Macquarie University this week revealed that it had already embraced "hundreds" of iPads to meet staff demand for the hyped Apple tablet, only months after the device launched in Australia.
Some of the tablets have been brought on campus by students and staff for personal use, but the university has also developed a standardised corporate procurement initiative to meet demand.
In an interview this week, the university's chief information officer Marc Bailey said the institution had initially been responding to staff requests for the tablet on an ad-hoc basis. But the situation snowballed and Macquarie University quickly had to develop a more standardised corporate approach. "It became pretty clear within weeks of launch that it was going to become huge," he said.
By September, the university had developed what Bailey described as a "coordinated turnkey approach" to the situation, working closely with Apple to do so. Staff can now order iPads directly from the university's Information Technology Services division. If a tablet breaks, they send it back centrally for a replacement.
Bailey said that, so far, the most popular applications had proven to be apps such as Dropbox, which allows files to quickly and easily be transferred from a PC to an iPad for viewing, and GoodReader, which allows users to read PDF documents and annotate them with notes.
Bailey himself is an avid iPad user as well. The CIO said the device has become an integral part of his working and personal life. He mainly uses it for consuming content, saying that the tools for creating documents and other content on the iPad aren't as developed as they are on the consumption side.
The news comes as iPad use is ramping up in large organisations right around Australia. The device is particularly being trialled in the education and healthcare sectors, but is also being speedily adopted at the boardroom level as a replacement for paper.
Product tracking firm GfK Australia released new research purporting to show that around 188,000 tablet devices had been sold in Australia over the past six months, with almost all of those sales being iPads. The research was based on a survey of over 12,000 Australians.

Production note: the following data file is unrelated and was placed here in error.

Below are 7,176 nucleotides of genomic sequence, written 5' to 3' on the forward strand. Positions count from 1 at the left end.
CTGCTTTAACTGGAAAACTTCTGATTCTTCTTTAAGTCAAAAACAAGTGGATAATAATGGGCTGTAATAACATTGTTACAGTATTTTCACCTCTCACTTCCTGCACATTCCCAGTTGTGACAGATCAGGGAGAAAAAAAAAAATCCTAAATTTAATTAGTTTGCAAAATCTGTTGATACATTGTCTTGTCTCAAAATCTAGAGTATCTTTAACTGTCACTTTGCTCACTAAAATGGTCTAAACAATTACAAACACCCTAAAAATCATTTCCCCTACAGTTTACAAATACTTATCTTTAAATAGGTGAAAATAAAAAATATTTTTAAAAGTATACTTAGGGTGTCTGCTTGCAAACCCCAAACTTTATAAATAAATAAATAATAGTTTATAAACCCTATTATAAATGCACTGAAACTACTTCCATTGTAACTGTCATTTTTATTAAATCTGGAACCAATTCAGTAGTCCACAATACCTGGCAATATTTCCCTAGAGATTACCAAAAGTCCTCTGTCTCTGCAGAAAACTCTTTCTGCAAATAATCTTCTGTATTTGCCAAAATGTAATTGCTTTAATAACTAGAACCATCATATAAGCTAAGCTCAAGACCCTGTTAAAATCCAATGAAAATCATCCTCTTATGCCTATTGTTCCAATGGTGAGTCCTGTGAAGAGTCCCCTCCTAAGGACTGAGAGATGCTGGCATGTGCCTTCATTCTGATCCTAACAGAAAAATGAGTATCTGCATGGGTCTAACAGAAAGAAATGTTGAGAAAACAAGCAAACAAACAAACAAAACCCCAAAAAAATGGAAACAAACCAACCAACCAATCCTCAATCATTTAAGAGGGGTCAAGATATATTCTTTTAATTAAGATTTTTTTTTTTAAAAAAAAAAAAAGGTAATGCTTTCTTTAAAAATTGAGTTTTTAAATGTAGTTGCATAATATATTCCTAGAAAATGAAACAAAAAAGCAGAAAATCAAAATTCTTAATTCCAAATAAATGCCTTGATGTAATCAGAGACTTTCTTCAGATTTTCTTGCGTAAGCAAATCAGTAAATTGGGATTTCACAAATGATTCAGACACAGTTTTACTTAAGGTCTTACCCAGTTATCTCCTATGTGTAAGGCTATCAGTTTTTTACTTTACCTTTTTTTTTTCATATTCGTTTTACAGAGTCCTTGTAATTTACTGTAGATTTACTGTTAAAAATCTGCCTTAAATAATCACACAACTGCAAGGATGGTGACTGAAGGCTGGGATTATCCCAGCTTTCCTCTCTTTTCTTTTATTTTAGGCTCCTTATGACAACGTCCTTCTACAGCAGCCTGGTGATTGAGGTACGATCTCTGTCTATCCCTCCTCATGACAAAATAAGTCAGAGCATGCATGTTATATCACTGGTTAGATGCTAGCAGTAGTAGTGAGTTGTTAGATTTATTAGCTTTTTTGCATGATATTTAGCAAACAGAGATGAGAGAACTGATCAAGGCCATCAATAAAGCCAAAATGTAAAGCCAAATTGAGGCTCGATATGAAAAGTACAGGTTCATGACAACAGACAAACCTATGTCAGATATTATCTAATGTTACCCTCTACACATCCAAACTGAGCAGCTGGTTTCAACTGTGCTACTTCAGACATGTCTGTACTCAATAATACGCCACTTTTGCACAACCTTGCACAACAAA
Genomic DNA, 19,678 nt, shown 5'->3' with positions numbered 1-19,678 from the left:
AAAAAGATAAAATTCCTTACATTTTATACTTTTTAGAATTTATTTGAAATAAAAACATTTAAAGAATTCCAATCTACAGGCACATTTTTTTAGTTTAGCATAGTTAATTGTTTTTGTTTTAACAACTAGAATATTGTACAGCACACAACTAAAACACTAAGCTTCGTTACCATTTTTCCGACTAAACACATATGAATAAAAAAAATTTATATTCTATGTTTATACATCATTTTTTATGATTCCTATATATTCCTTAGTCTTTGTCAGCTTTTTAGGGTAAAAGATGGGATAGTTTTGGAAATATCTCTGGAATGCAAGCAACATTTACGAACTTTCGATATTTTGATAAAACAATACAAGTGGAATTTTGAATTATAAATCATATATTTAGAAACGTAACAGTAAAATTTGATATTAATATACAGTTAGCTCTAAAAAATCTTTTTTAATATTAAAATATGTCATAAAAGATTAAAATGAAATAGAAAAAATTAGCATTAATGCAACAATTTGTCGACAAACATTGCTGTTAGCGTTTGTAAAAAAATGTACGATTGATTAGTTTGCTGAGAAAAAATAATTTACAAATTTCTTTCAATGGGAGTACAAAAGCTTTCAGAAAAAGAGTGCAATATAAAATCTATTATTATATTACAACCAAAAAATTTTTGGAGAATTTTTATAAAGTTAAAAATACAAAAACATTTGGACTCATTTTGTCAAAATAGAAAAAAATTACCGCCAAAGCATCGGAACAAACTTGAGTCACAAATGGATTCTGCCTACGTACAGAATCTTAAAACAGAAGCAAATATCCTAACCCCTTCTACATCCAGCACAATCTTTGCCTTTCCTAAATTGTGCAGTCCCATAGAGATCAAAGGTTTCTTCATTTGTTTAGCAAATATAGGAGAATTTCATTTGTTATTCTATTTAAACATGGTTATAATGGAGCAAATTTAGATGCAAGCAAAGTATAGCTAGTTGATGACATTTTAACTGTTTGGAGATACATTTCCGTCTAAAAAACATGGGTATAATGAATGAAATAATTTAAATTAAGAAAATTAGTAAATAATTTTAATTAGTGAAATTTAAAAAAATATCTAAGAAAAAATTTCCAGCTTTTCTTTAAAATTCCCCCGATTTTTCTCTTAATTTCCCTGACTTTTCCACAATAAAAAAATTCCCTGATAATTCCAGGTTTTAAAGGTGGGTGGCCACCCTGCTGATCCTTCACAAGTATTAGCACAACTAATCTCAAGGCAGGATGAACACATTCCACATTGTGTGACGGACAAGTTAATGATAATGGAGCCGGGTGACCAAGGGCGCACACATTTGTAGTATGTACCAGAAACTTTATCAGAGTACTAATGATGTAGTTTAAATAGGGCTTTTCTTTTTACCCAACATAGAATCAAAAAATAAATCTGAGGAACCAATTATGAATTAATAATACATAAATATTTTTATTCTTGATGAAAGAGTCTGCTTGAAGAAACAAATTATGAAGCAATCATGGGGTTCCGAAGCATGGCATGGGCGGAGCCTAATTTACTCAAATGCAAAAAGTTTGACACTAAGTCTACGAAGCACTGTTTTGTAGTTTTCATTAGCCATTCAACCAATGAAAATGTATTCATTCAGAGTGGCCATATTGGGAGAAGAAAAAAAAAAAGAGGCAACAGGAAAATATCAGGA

According to GfK, the research results suggested that four out of five Australians were already aware of what tablet PCs were, and that one in eight were likely to purchase one in the next 12 months. "These results suggest that tablet PCs are gaining momentum in the Australian market, and consumer interest and demand is likely to grow even further as more brands enter the market leading into the Christmas period," the company said in a statement.
Releasing its regular research tracking the national PC market, IDC also recently raised the influence of the tablet PC market as a factor to watch.
"There has been a lot of attention given to the media tablet space around the globe and questions have been raised as to whether it will cannibalise other form factors, in particular mini-notebooks [netbooks]," said IDC senior market analyst Trevor Clarke. "Everybody is watching this space at the moment and it does hold some exciting potential for further growth".
Clarke noted, however, that IDC didn't think the tablet factor would cut into the traditional PC and laptop market too much: "Instead, for the time being we see them as complementary devices."
Another potential wild card will be the entrance of a number of Android-based tablets into the Australian market from early November. Dell has already launched its 5-inch Streak in Australia, and both Telstra and Samsung are planning Android tablet launches shortly.
Macquarie University's Bailey said while it was "still early days" with Google's mobile operating system, he really liked the openness of the platform.